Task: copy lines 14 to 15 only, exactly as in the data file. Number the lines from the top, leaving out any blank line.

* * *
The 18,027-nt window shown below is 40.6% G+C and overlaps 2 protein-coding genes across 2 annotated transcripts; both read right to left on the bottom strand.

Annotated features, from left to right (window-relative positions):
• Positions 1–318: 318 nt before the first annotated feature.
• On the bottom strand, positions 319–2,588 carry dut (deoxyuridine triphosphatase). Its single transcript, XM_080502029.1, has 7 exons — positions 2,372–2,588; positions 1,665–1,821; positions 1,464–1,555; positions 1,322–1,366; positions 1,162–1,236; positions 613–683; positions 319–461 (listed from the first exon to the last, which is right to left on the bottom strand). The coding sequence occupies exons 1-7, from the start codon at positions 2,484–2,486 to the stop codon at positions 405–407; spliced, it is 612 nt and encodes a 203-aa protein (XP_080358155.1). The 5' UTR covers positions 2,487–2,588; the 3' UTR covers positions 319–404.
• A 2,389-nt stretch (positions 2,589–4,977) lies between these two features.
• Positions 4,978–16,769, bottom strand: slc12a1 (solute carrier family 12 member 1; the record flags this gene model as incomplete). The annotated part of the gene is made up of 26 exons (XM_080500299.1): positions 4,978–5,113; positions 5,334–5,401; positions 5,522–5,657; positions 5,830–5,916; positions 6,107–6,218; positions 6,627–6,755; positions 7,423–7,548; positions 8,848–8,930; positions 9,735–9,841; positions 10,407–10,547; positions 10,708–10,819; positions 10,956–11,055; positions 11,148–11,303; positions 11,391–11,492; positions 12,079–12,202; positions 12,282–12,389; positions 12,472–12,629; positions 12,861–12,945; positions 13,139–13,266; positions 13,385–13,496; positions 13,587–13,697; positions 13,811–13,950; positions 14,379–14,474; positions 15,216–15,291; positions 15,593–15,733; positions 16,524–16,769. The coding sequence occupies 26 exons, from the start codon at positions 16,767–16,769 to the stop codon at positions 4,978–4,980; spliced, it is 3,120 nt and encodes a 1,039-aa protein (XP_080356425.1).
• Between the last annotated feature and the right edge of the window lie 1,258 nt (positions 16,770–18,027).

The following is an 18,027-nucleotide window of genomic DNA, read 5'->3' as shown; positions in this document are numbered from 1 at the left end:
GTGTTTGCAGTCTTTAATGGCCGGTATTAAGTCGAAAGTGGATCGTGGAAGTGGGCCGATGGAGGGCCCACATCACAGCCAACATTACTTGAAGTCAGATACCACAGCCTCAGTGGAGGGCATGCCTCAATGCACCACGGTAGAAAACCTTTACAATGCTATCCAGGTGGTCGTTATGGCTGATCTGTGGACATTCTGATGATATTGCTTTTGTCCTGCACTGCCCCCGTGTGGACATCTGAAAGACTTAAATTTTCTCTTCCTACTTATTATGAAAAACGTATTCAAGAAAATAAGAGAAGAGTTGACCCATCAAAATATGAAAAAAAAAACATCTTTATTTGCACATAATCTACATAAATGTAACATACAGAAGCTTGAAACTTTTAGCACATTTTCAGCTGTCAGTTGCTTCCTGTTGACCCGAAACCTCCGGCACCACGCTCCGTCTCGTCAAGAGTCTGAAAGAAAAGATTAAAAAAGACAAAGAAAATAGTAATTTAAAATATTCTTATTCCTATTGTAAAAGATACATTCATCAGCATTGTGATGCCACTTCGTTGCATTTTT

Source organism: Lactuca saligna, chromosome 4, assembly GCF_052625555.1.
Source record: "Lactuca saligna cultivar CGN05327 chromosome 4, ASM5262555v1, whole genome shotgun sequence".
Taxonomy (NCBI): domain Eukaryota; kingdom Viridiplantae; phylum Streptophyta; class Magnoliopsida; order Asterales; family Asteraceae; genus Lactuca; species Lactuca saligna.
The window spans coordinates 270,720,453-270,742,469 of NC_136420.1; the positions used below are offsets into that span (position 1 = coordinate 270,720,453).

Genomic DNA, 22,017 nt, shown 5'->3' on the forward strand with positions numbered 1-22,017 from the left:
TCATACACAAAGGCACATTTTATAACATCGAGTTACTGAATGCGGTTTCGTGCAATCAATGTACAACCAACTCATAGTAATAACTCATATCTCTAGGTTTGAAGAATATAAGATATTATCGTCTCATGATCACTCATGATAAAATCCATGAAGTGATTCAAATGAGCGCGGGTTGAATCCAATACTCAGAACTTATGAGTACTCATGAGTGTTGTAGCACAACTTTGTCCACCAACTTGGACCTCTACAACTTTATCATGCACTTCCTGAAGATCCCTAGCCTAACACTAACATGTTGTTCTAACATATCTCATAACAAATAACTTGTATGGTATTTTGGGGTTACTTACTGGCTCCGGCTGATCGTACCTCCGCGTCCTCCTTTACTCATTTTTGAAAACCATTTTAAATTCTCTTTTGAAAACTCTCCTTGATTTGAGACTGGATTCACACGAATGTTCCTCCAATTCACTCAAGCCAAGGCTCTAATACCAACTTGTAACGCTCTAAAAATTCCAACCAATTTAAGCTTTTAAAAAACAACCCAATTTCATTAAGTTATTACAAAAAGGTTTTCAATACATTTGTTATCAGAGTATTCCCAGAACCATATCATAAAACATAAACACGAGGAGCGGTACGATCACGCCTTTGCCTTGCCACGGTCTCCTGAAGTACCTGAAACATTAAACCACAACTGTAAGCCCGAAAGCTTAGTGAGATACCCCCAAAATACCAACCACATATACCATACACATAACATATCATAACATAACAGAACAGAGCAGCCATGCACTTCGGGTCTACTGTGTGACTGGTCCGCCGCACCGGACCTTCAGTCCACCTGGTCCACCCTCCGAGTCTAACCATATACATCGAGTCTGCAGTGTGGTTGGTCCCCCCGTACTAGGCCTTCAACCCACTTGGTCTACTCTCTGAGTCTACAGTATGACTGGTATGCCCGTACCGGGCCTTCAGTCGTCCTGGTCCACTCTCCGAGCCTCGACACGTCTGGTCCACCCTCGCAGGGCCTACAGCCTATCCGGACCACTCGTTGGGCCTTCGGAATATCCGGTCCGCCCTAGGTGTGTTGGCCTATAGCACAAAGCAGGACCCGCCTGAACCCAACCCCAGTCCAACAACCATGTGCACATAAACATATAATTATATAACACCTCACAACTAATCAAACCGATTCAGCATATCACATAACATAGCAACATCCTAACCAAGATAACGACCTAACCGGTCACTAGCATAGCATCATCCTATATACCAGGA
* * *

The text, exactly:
Genomic DNA, 22,017 nt, shown 5'->3' on the forward strand with positions numbered 1-22,017 from the left:
TCATACACAAAGGCACATTTTATAACATCGAGTTACTGAATGCGGTTTCGTGCAATCAATGTACAACCAACTCATAGTAATAACTCATATCTCTAGGTTTGAAGAATATAAGATATTATCGTCTCATGATCACTCATGATAAAATCCATGAAGTGATTCAAATGAGCGCGGGTTGAATCCAATACTCAGAACTTATGAGTACTCATGAGTGTTGTAGCACAACTTTGTCCACCAACTTGGACCTCTACAACTTTATCATGCACTTCCTGAAGATCCCTAGCCTAACACTAACATGTTGTTCTAACATATCTCATAACAAATAACTTGTATGGTATTTTGGGGTTACTTACTGGCTCCGGCTGATCGTACCTCCGCGTCCTCCTTTACTCATTTTTGAAAACCATTTTAAATTCTCTTTTGAAAACTCTCCTTGATTTGAGACTGGATTCACACGAATGTTCCTCCAATTCACTCAAGCCAAGGCTCTAATACCAACTTGTAACGCTCTAAAAATTCCAACCAATTTAAGCTTTTAAAAAACAACCCAATTTCATTAAGTTATTACAAAAAGGTTTTCAATACATTTGTTATCAGAGTATTCCCAGAACCATATCATAAAACATAAACACGAGGAGCGGTACGATCACGCCTTTGCCTTGCCACGGTCTCCTGAAGTACCTGAAACATTAAACCACAACTGTAAGCCCGAAAGCTTAGTGAGATACCCCCAAAATACCAACCACATATACCATACACATAACATATCATAACATAACAGAACAGAGCAGCCATGCACTTCGGGTCTACTGTGTGACTGGTCCGCCGCACCGGACCTTCAGTCCACCTGGTCCACCCTCCGAGTCTAACCATATACATCGAGTCTGCAGTGTGGTTGGTCCCCCCGTACTAGGCCTTCAACCCACTTGGTCTACTCTCTGAGTCTACAGTATGACTGGTATGCCCGTACCGGGCCTTCAGTCGTCCTGGTCCACTCTCCGAGCCTCGACACGTCTGGTCCACCCTCGCAGGGCCTACAGCCTATCCGGACCACTCGTTGGGCCTTCGGAATATCCGGTCCGCCCTAGGTGTGTTGGCCTATAGCACAAAGCAGGACCCGCCTGAACCCAACCCCAGTCCAACAACCATGTGCACATAAACATATAATTATATAACACCTCACAACTAATCAAACCGATTCAGCATATCACATAACATAGCAACATCCTAACCAAGATAACGACCTAACCGGTCACTAGCATAGCATCATCCTATATACCAGGA